By Allan Froese, Product Selection Lead, Soybeans, Western Canada, Syngenta
Start clean and stay clean. It’s a simple weed control message, but when it comes to soybean yield it really does speak volumes.
Research conducted by Dr. Clarence Swanton from the University of Guelph shows that early weed pressure can have a significant impact on soybean yield — the plant can actually sense weeds growing on the soil surface before it emerges and, as a result, will start to change its physiology. When the plant detects weeds during the early growing stage — from the 1st to 3rd trifoliate (V1 to V3) — it starts to reduce yield potential based on the competition from the surrounding weeds.
We generally refer to this phase as the critical weed-free period. Depending on the amount of weed pressure, growers could lose from 0.5 to 2 bushels/acre per day when weeds are not controlled.
Row spacing can make a difference
There are a number of cultural and herbicide management strategies that can help keep your soybean fields clean during the early season. University of Manitoba research scientist Dr. Rob Gulden and M.Sc. student Jon Rosset recently studied ways to actually reduce or shorten the critical weed-free period. Basically, they were looking to reduce that time period when weed pressure is altering the plant and stealing your yield potential. Their research indicated that narrowing row spacing, maintaining adequate soybean plant densities and variety choice all affected the end of the critical weed-free period to varying degrees.
Of the three cultural practices, Gulden and Rosset reported that reducing soybean row spacing had the greatest impact on shortening the weed-free period and required fewer in-crop herbicide applications. The research shows that it simply takes a longer time for wider rows to close and the extra sunlight gives weeds a better chance to compete.
From a plant density perspective, they concluded that target densities below 180,000 plants/acre may lead to additional in-crop herbicide requirements. When it comes to variety selection, the researchers noted that growing a variety that has demonstrated competitive growth in local growing conditions is a good strategy.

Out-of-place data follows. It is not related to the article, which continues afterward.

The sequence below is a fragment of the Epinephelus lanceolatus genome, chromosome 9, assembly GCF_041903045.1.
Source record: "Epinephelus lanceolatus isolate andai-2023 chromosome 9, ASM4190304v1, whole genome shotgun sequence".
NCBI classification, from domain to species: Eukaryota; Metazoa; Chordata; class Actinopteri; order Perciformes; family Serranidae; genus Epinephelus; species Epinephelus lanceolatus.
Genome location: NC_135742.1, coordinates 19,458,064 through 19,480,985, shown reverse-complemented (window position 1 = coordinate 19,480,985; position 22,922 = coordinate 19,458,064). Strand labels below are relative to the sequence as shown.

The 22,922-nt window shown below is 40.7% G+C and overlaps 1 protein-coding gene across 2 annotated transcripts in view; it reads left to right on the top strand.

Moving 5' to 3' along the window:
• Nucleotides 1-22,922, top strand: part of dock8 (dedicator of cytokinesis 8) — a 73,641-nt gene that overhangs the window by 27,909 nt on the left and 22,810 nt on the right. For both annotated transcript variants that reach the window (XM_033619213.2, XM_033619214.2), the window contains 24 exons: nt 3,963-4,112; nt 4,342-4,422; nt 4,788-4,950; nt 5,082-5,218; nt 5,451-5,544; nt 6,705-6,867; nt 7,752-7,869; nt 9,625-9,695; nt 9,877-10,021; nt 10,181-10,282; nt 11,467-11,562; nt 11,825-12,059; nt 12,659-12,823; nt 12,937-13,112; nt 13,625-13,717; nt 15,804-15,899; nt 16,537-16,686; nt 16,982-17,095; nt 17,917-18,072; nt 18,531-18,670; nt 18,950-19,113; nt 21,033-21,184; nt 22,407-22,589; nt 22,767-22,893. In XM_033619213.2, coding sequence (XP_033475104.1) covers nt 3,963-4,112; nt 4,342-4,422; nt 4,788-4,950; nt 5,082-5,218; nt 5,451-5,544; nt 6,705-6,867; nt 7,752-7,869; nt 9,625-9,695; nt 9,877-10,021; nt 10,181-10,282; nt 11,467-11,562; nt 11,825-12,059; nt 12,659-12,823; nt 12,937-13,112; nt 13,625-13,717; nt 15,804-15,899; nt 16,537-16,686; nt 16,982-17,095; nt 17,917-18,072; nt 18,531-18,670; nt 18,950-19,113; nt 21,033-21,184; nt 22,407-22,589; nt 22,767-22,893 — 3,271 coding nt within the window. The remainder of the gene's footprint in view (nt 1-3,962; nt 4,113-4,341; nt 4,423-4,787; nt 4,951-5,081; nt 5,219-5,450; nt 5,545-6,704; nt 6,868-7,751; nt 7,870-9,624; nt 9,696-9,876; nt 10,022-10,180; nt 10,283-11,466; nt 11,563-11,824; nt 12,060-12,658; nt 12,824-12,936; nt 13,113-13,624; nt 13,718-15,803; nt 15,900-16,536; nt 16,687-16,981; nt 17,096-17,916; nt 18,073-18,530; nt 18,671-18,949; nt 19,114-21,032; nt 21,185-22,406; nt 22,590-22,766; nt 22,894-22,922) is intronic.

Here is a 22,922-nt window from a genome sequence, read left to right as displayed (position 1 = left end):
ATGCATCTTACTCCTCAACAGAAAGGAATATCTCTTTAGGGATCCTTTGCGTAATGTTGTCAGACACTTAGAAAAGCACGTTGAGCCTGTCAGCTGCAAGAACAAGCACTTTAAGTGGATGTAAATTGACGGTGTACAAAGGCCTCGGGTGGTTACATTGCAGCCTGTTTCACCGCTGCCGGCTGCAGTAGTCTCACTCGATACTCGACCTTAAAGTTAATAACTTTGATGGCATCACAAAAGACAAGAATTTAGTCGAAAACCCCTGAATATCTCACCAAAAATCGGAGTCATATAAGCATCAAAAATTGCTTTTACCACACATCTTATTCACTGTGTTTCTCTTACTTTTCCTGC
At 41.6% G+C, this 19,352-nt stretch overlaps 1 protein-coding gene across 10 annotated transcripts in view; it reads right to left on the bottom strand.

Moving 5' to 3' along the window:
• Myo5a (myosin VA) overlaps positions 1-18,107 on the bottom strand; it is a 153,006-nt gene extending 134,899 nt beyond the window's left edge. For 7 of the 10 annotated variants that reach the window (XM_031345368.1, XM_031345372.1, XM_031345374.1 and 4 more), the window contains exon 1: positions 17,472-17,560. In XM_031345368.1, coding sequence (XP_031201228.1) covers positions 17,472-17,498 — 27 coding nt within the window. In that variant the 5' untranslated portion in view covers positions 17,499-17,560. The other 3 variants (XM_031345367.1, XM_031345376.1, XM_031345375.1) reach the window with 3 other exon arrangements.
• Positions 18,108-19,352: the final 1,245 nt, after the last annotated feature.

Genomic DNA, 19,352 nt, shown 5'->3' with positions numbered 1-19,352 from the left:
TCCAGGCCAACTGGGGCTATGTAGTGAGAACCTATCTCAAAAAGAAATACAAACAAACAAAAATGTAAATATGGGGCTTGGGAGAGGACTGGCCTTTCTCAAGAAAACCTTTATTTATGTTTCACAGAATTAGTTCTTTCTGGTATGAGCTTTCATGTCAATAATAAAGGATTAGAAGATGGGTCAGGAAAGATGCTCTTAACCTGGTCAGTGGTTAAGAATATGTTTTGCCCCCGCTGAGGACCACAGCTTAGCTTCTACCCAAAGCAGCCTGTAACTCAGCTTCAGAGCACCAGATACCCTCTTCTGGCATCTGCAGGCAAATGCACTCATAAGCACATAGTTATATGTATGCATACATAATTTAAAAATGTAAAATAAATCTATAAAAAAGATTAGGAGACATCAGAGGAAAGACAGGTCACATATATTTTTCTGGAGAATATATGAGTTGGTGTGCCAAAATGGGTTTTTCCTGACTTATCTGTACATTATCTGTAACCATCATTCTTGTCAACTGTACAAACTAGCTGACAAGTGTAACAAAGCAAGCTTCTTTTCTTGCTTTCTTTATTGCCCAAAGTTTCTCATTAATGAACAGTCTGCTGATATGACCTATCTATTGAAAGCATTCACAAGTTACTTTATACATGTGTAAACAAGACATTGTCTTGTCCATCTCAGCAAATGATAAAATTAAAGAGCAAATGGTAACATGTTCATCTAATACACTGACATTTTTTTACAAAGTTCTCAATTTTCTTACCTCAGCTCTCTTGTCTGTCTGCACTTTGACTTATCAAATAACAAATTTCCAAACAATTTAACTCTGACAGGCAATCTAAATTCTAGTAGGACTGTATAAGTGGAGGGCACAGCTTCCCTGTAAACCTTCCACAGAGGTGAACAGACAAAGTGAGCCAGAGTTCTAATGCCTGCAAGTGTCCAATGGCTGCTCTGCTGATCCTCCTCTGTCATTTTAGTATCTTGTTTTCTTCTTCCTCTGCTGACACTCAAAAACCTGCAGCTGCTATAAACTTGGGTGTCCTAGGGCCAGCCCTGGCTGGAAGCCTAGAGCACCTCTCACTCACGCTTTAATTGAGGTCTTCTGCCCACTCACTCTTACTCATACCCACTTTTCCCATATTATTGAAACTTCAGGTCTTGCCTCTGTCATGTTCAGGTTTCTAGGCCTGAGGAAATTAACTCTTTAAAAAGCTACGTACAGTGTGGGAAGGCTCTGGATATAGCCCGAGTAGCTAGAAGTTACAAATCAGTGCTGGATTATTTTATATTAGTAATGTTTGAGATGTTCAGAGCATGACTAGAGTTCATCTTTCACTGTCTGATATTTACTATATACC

Incorporating residual herbicides
Seed and herbicide technology also play a key role in helping growers start clean and stay clean throughout the critical weed-free period. A good way to do this is to start with a pre-emergence burndown that includes a residual herbicide. There are several good options that can be used, depending on your weed spectrum. If you choose to skip this option and opt for a post-emerge program, the herbicide should be applied early enough for the weeds to be dead by V1. The issue with this plan is that, ideally, your soybean crop doesn’t see weeds until it’s past the V3 stage to maximize yield potential.
Remember, under good growing conditions, a new trifoliate emerges approximately every five to seven days, so you’re counting on your post-emerge application to keep the field clean for up to a month. This will most likely require a second post-emerge application within that timeframe.
Roundup Ready 2 Xtend and dicamba
A relatively new tool available to growers is Roundup Ready 2 Xtend® soybeans, which allow you to add another mode of action into your weed control plan and gain a tremendous management advantage. Roundup Ready 2 Xtend® soybeans give you the opportunity to incorporate approved dicamba formulations at either a pre-emerge or early in-crop application timing. This provides additional herbicide tolerance to help control resistant and other tough-to-control weeds.
For example, Tavium™ Plus VaporGrip® Technology herbicide – which is applied at the pre-emerge stage - provides powerful, broad-spectrum control, including the ability to control glyphosate-resistant weeds with dicamba. The pre-mix formulation also offers residual grass control with the addition of Dual II Magnum®.
Combining cultural management decisions and technology to control weeds before soybean seedlings sense competition is a winning strategy. It really does help create a confident soybean crop that has higher yield potential in the absence of those early-season weeds that bully seedlings and steal yield.
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Always read and follow label directions. Tavium™, the Alliance Frame, the Purpose Icon and the Syngenta logo are trademarks of a Syngenta Group Company. Other trademarks are the property of their respective owners. Genuity® Roundup Ready 2 Yield® crops contain genes that confer tolerance to glyphosate, the active ingredient in Roundup® brand agricultural herbicides. Roundup Ready 2 Xtend® soybeans contain genes that confer tolerance to glyphosate, an active ingredient in Roundup® brand agricultural herbicides, and dicamba, the active ingredient in XtendiMax™ herbicide with VaporGrip™ Technology. Agricultural herbicides containing glyphosate will kill crops that are not tolerant to glyphosate, and those containing dicamba will kill crops that are not tolerant to dicamba. Genuity®, Genuity and Design®, Roundup Ready 2 Xtend®, Roundup Ready 2 Yield®, Roundup®, VaporGrip™ and XtendiMax™ are trademarks of Monsanto Technology LLC, Monsanto Canada, Inc. licensee. © 2018 Monsanto Canada Inc. VaporGrip® is a registered trademark of, and used under license from, Monsanto Technology LLC. © 2019 Syngenta.